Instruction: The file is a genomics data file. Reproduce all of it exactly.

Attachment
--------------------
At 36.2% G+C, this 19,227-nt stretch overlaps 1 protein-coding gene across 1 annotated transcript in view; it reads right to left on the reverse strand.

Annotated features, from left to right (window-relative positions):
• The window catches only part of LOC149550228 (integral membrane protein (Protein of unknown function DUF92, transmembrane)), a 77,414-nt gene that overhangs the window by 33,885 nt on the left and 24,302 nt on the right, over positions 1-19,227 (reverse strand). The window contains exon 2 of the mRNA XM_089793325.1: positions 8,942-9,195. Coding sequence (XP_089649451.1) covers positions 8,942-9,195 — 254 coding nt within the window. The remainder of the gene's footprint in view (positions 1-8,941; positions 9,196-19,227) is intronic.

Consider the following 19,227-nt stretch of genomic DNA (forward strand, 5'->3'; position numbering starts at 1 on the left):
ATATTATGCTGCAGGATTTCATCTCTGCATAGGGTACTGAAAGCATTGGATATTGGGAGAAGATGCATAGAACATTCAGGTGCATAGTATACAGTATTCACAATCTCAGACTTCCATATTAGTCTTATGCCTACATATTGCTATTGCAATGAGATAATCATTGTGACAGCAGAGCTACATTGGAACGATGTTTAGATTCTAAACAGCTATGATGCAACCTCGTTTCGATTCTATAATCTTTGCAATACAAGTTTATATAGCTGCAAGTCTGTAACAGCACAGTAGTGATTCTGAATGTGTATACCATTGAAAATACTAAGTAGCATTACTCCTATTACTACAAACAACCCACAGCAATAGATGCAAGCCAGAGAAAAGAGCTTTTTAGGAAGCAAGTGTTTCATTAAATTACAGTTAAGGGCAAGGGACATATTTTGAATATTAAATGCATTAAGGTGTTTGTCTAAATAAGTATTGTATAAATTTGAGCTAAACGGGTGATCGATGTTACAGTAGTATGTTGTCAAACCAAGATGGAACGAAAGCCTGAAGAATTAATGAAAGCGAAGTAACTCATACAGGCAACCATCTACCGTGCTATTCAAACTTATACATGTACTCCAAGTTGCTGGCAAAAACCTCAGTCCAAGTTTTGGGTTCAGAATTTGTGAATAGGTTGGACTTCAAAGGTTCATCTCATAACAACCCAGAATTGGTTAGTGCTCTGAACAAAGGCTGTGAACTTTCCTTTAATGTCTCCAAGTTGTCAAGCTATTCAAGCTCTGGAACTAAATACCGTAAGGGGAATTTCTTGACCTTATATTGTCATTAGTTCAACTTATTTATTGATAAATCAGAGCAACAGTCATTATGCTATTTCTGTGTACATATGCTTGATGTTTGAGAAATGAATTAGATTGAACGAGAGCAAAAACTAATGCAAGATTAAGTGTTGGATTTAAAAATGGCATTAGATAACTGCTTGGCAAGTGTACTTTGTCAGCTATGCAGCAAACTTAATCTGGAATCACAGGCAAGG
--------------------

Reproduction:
At 36.2% G+C, this 19,227-nt stretch overlaps 1 protein-coding gene across 1 annotated transcript in view; it reads right to left on the reverse strand.

Annotated features, from left to right (window-relative positions):
• The window catches only part of LOC149550228 (integral membrane protein (Protein of unknown function DUF92, transmembrane)), a 77,414-nt gene that overhangs the window by 33,885 nt on the left and 24,302 nt on the right, over positions 1-19,227 (reverse strand). The window contains exon 2 of the mRNA XM_089793325.1: positions 8,942-9,195. Coding sequence (XP_089649451.1) covers positions 8,942-9,195 — 254 coding nt within the window. The remainder of the gene's footprint in view (positions 1-8,941; positions 9,196-19,227) is intronic.

Consider the following 19,227-nt stretch of genomic DNA (forward strand, 5'->3'; position numbering starts at 1 on the left):
ATATTATGCTGCAGGATTTCATCTCTGCATAGGGTACTGAAAGCATTGGATATTGGGAGAAGATGCATAGAACATTCAGGTGCATAGTATACAGTATTCACAATCTCAGACTTCCATATTAGTCTTATGCCTACATATTGCTATTGCAATGAGATAATCATTGTGACAGCAGAGCTACATTGGAACGATGTTTAGATTCTAAACAGCTATGATGCAACCTCGTTTCGATTCTATAATCTTTGCAATACAAGTTTATATAGCTGCAAGTCTGTAACAGCACAGTAGTGATTCTGAATGTGTATACCATTGAAAATACTAAGTAGCATTACTCCTATTACTACAAACAACCCACAGCAATAGATGCAAGCCAGAGAAAAGAGCTTTTTAGGAAGCAAGTGTTTCATTAAATTACAGTTAAGGGCAAGGGACATATTTTGAATATTAAATGCATTAAGGTGTTTGTCTAAATAAGTATTGTATAAATTTGAGCTAAACGGGTGATCGATGTTACAGTAGTATGTTGTCAAACCAAGATGGAACGAAAGCCTGAAGAATTAATGAAAGCGAAGTAACTCATACAGGCAACCATCTACCGTGCTATTCAAACTTATACATGTACTCCAAGTTGCTGGCAAAAACCTCAGTCCAAGTTTTGGGTTCAGAATTTGTGAATAGGTTGGACTTCAAAGGTTCATCTCATAACAACCCAGAATTGGTTAGTGCTCTGAACAAAGGCTGTGAACTTTCCTTTAATGTCTCCAAGTTGTCAAGCTATTCAAGCTCTGGAACTAAATACCGTAAGGGGAATTTCTTGACCTTATATTGTCATTAGTTCAACTTATTTATTGATAAATCAGAGCAACAGTCATTATGCTATTTCTGTGTACATATGCTTGATGTTTGAGAAATGAATTAGATTGAACGAGAGCAAAAACTAATGCAAGATTAAGTGTTGGATTTAAAAATGGCATTAGATAACTGCTTGGCAAGTGTACTTTGTCAGCTATGCAGCAAACTTAATCTGGAATCACAGGCAAGG